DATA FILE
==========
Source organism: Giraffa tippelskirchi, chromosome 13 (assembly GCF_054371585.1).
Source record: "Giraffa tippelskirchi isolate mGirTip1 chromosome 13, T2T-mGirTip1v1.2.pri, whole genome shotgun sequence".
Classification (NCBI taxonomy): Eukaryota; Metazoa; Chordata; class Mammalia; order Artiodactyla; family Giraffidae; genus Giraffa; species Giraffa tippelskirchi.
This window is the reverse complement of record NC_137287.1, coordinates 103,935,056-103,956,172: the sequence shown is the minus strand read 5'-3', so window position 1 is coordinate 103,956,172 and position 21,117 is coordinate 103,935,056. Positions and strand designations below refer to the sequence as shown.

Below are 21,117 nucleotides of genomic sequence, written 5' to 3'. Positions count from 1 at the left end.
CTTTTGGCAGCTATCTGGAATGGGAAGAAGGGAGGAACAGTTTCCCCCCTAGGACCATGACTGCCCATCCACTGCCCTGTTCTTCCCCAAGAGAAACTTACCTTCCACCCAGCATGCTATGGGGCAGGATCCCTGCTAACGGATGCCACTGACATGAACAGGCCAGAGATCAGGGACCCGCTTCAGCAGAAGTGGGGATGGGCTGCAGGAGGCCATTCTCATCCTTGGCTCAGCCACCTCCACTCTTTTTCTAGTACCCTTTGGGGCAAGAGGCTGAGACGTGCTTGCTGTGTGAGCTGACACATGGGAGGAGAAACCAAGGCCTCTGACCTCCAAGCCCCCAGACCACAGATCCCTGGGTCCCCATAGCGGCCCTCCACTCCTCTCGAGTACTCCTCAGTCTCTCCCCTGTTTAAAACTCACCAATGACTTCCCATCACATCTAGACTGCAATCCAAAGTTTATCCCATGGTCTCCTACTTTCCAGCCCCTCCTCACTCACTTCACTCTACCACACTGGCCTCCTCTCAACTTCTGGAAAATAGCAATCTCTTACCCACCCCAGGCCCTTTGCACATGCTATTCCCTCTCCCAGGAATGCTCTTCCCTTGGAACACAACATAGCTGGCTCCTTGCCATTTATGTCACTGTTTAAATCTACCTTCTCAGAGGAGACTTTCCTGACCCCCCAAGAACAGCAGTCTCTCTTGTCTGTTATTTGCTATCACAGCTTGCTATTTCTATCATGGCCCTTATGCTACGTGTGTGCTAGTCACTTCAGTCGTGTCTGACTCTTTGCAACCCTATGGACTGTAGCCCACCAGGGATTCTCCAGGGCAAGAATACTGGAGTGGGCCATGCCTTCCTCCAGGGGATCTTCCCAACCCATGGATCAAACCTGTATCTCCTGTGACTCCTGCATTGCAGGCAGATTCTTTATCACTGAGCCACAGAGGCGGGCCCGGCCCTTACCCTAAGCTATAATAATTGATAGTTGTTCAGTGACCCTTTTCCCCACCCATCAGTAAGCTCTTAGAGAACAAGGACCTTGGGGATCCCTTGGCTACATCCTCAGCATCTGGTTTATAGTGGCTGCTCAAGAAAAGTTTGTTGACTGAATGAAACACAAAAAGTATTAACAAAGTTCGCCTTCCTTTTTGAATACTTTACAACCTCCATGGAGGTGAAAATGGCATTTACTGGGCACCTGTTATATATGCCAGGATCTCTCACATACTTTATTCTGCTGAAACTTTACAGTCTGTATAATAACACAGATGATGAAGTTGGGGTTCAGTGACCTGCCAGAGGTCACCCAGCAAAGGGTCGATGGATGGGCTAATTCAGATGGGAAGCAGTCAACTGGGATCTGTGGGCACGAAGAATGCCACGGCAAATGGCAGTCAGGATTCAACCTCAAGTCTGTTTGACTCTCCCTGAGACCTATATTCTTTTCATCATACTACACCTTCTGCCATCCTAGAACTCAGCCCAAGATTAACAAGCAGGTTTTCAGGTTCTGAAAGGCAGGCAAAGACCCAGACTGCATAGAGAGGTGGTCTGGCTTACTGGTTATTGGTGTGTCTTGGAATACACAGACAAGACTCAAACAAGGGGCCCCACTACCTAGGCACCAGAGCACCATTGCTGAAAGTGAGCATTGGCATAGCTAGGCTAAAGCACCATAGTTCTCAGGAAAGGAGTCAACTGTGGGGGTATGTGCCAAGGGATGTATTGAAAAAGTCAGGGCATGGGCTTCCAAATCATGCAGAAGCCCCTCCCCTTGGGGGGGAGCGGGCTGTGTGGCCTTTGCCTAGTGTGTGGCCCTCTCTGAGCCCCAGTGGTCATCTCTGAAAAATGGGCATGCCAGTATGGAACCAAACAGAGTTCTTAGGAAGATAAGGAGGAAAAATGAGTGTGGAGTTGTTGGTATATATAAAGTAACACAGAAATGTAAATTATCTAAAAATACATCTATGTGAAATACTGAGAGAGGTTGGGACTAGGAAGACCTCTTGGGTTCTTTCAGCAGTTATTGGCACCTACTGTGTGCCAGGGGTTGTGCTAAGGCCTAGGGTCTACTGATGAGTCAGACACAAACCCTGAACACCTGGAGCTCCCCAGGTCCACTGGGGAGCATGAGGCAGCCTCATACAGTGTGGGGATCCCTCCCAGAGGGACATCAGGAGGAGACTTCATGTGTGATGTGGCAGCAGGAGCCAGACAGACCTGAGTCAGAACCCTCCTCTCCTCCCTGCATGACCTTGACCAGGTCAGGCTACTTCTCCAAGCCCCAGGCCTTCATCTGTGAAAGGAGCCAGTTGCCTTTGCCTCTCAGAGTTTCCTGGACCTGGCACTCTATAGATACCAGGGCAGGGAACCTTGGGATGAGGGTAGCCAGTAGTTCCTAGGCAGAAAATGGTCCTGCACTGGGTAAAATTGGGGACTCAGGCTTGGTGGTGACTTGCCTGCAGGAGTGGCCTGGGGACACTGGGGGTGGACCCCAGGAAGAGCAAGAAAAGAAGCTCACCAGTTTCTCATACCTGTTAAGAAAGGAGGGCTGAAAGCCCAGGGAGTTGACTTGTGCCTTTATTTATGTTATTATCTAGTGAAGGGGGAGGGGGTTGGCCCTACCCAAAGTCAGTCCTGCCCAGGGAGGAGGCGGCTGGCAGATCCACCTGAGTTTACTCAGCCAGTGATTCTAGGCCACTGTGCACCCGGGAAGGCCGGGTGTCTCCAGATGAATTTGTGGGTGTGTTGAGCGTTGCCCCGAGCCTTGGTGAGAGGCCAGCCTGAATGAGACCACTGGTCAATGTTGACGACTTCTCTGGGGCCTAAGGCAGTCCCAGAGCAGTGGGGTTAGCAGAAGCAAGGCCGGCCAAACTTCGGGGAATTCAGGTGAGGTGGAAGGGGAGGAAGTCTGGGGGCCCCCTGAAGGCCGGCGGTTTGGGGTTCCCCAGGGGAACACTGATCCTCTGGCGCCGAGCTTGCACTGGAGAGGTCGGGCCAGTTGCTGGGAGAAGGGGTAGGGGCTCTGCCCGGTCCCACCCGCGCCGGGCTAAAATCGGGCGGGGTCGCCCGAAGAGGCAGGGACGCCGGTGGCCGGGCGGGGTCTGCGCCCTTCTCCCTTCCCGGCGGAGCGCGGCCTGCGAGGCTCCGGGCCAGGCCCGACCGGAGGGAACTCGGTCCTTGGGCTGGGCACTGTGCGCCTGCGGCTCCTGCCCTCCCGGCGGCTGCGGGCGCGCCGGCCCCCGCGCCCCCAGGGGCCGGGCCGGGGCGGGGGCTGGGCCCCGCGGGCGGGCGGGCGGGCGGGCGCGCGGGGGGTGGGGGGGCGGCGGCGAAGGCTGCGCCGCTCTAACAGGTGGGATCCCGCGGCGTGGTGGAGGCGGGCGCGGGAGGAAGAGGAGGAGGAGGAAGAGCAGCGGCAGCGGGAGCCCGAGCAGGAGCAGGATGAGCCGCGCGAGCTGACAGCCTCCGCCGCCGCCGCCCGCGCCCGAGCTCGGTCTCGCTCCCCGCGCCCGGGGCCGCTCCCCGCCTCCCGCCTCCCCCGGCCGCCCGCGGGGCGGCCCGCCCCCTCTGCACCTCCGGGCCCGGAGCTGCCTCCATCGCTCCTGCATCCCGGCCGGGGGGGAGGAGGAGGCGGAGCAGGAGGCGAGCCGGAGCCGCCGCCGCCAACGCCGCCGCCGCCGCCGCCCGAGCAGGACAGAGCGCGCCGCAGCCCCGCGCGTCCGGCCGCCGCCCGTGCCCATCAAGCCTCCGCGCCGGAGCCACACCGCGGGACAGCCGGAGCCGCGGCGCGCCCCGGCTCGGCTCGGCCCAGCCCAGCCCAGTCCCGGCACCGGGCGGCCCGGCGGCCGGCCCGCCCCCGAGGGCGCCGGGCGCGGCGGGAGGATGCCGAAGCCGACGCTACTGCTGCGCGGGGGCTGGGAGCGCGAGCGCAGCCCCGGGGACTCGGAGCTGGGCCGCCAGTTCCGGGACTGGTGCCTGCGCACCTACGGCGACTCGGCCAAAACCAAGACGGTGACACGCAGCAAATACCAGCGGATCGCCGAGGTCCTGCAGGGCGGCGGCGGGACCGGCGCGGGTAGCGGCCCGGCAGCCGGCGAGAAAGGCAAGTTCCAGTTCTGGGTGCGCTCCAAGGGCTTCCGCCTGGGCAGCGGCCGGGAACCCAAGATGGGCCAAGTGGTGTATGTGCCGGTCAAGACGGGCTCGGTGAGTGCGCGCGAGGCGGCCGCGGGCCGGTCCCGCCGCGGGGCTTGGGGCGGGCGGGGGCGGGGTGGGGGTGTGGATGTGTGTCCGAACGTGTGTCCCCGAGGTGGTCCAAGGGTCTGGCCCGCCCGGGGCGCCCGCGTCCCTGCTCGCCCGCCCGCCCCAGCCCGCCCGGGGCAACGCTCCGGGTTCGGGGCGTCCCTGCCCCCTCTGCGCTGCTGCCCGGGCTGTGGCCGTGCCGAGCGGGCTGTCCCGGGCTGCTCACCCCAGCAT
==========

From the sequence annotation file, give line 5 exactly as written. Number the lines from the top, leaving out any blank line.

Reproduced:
Below are 21,117 nucleotides of genomic sequence, written 5' to 3'. Positions count from 1 at the left end.